Stephen King has led tributes to Night Of The Living Dead director George A Romero who has died at the age of 77.
Romero, whose classic horror films satirised society, died on Sunday after a brief battle with lung cancer, his manager said.
Sad to hear my favorite collaborator--and good old friend--George Romero has died. George, there will never be another like you.— Stephen King (@StephenKing) July 16, 2017
King paid tribute to the director who cast him in 1980s films Knightriders and Creepshow, which was written by the science fiction author.
He said: “Sad to hear my favourite collaborator – and good old friend – George Romero has died. George, there will never be another like you.”
Manager Chris Roe said the “gentle giant” died listening to the score of one of his favourite films, The Quiet Man, with his wife Suzanne and their daughter Tina.
“He died peacefully in his sleep, following a brief but aggressive battle with lung cancer, and leaves behind a loving family, many friends, and a film-making legacy that has endured, and will continue to endure, the test of time,” he added.
Actor Mark Gatiss also paid tribute to the “charming, legendary zombie king” while director Robert Rodriguez hailed him as a “true legend” who “started it all”.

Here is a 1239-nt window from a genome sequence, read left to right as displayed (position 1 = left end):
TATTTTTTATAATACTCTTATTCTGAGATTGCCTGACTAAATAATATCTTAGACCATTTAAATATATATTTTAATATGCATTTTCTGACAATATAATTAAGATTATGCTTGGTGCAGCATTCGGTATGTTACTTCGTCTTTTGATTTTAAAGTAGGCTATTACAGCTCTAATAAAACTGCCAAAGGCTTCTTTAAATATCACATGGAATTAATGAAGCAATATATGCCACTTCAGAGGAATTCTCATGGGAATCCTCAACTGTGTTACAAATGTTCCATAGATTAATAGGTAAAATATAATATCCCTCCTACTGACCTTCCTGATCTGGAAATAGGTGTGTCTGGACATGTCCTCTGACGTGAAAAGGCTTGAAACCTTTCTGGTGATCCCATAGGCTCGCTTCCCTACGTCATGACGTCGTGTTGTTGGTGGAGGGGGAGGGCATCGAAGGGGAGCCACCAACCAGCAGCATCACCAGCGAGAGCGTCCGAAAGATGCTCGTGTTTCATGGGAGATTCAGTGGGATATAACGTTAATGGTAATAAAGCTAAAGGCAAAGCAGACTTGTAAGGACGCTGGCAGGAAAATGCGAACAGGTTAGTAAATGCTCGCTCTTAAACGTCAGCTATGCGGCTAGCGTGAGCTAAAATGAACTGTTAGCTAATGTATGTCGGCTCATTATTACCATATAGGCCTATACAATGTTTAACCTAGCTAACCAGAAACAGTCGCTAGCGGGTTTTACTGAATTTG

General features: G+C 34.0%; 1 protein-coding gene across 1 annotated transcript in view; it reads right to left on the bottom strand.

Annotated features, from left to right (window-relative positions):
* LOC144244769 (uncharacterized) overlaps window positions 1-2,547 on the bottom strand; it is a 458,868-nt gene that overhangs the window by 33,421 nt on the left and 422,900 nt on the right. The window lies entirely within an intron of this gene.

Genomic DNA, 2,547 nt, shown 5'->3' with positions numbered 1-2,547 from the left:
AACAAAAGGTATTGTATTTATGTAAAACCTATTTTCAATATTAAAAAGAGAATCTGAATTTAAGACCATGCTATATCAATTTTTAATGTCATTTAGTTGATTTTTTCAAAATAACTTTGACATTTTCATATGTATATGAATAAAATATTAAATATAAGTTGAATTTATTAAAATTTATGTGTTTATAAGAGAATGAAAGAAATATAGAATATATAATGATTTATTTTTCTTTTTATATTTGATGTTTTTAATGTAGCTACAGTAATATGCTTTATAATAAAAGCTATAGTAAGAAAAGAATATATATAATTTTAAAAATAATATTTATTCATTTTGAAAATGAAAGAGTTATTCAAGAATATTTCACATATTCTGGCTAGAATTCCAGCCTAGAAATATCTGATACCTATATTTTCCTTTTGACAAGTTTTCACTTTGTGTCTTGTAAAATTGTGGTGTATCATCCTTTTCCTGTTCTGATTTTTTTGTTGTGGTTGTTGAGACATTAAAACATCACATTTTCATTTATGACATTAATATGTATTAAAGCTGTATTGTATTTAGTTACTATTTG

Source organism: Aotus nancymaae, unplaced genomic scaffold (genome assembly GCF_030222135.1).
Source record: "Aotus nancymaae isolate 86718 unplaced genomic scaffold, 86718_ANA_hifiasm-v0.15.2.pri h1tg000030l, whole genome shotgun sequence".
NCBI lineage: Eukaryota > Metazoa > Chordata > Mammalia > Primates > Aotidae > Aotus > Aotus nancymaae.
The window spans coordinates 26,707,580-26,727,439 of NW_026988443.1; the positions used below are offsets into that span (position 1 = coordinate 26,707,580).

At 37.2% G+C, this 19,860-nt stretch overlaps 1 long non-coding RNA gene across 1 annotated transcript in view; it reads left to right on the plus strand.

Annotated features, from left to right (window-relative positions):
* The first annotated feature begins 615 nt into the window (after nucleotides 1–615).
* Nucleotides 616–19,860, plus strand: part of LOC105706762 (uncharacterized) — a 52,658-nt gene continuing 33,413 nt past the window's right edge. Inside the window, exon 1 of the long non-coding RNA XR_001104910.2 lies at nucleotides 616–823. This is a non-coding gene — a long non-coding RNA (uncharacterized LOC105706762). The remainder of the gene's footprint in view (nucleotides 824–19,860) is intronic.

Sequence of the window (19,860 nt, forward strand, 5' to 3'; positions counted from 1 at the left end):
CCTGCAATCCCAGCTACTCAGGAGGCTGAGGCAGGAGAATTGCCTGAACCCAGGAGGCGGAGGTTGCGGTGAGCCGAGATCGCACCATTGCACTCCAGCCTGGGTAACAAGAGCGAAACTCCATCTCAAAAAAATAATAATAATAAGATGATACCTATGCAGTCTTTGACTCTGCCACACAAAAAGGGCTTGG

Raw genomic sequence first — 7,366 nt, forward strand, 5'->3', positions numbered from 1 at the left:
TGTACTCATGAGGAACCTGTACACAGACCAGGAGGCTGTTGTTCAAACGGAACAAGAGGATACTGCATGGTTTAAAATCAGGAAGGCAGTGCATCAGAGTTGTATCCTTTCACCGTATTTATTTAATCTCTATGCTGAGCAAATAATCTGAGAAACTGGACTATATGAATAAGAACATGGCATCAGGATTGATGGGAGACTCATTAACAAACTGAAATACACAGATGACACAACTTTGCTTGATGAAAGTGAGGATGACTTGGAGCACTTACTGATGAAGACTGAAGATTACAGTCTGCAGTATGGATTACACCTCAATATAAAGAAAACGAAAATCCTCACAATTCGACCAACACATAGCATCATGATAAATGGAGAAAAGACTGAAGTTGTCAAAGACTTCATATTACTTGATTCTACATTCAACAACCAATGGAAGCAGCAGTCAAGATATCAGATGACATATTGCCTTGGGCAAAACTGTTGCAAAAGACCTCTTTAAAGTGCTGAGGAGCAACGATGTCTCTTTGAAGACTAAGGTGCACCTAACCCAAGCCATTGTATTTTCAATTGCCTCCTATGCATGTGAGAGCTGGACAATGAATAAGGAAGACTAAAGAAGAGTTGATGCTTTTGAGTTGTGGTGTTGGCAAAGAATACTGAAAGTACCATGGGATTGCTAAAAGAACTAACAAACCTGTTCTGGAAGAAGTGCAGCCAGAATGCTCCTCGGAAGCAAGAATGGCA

“Martin is one of my favourite horrors. An honour to have met him,” Gatiss added.
A fond farewell to charming, legendary zombie king George Romero. 'Martin' is one of my favourite horrors. An honour to have met him. RIP pic.twitter.com/8ZIwjxFrmx— Mark Gatiss (@Markgatiss) July 16, 2017
Here's to the great George Romero, the man who started it all! A true legend and a huge inspiration. Rest In Peace. pic.twitter.com/Vl3TP46L0W— Robert Rodriguez (@Rodriguez) July 16, 2017
Night Of The Living Dead became a cult classic after its release in 1968 and spawned the series that includes Dawn Of The Dead and Day Of The Dead.
The original is credited as creating now universal rules for zombie films, that the undead lurch slowly and prosper through biting humans who then return as zombies.
But Romero, who was born in New York, also used the beasts as metaphors with societal ills such as racism and class division.